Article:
Transforming Pregnancy Since 1900

29 March 2012 - 30 March 2012


Around 1900, few pregnant women in Europe or North America had any contact with a medical practitioner before going into labour. By the second half of the twentieth century, however, the hospitalization of childbirth, the legalization of abortion and a host of biomedical technologies from the home pregnancy test and IVF to obstetric ultrasound and prenatal genetic diagnosis promised unprecedented control. Scholars have explored specific innovations, but we lack a synthetic understanding of transformations in the management and experience of pregnancy across the whole twentieth century.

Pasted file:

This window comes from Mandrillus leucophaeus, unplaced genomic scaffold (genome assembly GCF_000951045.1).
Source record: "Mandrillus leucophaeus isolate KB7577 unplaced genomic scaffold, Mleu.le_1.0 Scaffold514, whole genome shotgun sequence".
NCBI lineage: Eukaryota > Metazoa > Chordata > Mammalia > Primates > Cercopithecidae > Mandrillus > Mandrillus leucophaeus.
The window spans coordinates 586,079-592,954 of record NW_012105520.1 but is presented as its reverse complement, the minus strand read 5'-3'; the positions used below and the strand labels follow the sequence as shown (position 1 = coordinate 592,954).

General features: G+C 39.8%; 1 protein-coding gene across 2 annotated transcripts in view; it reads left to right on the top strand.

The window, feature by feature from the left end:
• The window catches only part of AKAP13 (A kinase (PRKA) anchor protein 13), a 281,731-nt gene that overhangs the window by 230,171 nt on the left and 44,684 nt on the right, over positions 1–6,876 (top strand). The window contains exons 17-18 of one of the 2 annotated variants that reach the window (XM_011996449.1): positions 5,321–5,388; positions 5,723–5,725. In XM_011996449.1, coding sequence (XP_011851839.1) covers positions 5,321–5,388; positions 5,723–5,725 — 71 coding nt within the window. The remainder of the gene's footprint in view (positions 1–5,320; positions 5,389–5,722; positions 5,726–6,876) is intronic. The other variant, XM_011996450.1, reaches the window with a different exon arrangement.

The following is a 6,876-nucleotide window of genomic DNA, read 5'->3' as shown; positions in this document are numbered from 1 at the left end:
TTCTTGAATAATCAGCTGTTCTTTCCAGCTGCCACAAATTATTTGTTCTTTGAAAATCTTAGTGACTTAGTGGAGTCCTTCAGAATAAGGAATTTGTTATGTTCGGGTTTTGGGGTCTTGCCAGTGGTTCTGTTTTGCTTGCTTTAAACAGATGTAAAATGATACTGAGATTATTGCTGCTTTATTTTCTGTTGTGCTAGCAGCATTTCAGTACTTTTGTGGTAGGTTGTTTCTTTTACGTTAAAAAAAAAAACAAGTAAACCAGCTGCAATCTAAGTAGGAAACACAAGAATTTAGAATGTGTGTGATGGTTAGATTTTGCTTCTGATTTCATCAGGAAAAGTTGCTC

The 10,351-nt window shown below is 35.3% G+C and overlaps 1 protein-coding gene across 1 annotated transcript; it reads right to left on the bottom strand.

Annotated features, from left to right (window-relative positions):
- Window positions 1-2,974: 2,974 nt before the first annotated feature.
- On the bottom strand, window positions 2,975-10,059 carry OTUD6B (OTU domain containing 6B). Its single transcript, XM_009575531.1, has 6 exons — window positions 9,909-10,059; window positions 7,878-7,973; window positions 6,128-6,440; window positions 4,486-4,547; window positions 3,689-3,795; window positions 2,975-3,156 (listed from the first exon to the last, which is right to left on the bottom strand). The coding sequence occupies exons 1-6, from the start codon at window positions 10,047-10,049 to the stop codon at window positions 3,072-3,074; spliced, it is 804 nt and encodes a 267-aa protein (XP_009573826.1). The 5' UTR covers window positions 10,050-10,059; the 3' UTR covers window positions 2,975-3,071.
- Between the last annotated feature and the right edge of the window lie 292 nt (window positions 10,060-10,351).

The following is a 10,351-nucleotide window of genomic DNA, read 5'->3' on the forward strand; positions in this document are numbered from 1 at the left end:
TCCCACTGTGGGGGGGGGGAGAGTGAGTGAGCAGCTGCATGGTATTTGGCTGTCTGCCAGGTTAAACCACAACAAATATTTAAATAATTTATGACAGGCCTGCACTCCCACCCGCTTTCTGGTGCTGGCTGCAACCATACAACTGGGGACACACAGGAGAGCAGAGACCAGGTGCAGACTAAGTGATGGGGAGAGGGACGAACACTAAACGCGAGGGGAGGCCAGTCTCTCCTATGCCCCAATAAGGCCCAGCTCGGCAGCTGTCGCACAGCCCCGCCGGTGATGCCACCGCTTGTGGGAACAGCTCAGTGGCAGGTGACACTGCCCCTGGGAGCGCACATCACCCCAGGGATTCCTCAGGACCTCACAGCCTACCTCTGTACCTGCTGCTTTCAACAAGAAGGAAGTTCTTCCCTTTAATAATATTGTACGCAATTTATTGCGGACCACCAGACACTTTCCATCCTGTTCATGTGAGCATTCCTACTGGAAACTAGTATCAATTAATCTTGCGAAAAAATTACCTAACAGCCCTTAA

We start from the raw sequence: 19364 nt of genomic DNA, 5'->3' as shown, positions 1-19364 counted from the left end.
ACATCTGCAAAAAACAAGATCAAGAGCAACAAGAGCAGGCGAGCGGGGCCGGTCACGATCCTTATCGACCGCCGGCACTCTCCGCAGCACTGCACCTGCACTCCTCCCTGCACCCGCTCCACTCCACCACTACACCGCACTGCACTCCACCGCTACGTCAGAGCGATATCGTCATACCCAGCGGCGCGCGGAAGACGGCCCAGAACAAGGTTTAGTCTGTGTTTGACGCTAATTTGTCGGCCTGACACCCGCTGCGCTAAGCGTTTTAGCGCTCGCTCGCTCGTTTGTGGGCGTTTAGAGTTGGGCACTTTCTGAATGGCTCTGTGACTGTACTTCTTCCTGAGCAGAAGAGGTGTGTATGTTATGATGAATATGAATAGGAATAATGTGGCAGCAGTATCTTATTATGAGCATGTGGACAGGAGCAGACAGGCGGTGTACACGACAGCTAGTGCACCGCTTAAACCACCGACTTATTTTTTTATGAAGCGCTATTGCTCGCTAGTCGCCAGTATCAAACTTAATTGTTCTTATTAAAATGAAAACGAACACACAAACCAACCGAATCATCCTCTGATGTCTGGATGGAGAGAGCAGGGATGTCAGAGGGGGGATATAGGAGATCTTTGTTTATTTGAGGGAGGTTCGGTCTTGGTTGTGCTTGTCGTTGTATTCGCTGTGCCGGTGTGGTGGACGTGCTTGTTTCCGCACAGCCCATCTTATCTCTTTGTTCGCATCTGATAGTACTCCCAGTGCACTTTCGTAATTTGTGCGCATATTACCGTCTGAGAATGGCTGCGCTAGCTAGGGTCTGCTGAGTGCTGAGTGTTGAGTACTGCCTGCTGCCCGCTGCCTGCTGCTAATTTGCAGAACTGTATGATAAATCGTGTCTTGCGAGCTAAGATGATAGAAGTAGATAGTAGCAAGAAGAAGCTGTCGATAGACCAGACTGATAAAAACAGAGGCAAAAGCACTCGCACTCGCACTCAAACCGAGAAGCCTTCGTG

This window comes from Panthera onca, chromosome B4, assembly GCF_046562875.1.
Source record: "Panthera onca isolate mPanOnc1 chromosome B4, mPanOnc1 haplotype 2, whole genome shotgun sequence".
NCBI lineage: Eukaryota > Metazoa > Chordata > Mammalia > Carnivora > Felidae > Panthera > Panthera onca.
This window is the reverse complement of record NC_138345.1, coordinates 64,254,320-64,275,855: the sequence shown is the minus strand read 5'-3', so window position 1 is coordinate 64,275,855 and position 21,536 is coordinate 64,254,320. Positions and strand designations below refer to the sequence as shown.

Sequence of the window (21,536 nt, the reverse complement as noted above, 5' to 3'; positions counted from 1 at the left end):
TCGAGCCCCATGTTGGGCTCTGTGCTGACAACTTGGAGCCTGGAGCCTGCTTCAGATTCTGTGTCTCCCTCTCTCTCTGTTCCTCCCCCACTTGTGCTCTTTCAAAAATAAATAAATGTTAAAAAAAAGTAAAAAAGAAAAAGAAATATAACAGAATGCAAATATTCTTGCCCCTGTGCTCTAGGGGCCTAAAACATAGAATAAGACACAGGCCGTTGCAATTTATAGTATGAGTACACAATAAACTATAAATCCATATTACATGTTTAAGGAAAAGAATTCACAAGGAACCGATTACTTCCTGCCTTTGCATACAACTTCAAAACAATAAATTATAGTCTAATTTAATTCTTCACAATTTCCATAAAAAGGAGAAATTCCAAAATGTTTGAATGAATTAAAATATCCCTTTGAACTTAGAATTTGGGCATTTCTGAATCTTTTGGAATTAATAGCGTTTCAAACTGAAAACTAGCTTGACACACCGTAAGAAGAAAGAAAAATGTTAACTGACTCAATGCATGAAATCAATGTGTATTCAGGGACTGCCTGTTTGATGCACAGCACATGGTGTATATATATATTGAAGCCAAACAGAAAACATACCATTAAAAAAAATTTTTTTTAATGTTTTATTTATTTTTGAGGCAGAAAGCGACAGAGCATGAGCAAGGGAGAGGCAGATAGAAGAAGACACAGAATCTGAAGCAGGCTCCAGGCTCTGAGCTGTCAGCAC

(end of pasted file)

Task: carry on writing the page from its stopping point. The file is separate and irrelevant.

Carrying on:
This interdisciplinary conference will bring together scholars with expertise in the history, sociology and anthropology of reproduction. Talks will be 10-minute summaries and commentaries of pre-circulated papers, followed by discussion in 50-minute slots in such a way as to promote dialogue and critical engagement between fields and approaches.




Salim Al-Gailani (Department of History and Philosophy of Science, University of Cambridge)
Angela Davis (Centre for the History of Medicine, University of Warwick) and
Jesse Olszynko-Gryn (Department of History and Philosophy of Science, University of Cambridge)






Supported by
a Wellcome strategic award in the history of medicine to the Department of History and Philosophy of Science <>,
and the Cambridge Interdisciplinary Reproduction Forum (CIRF) <>


For further details, contact Salim Al-Gailani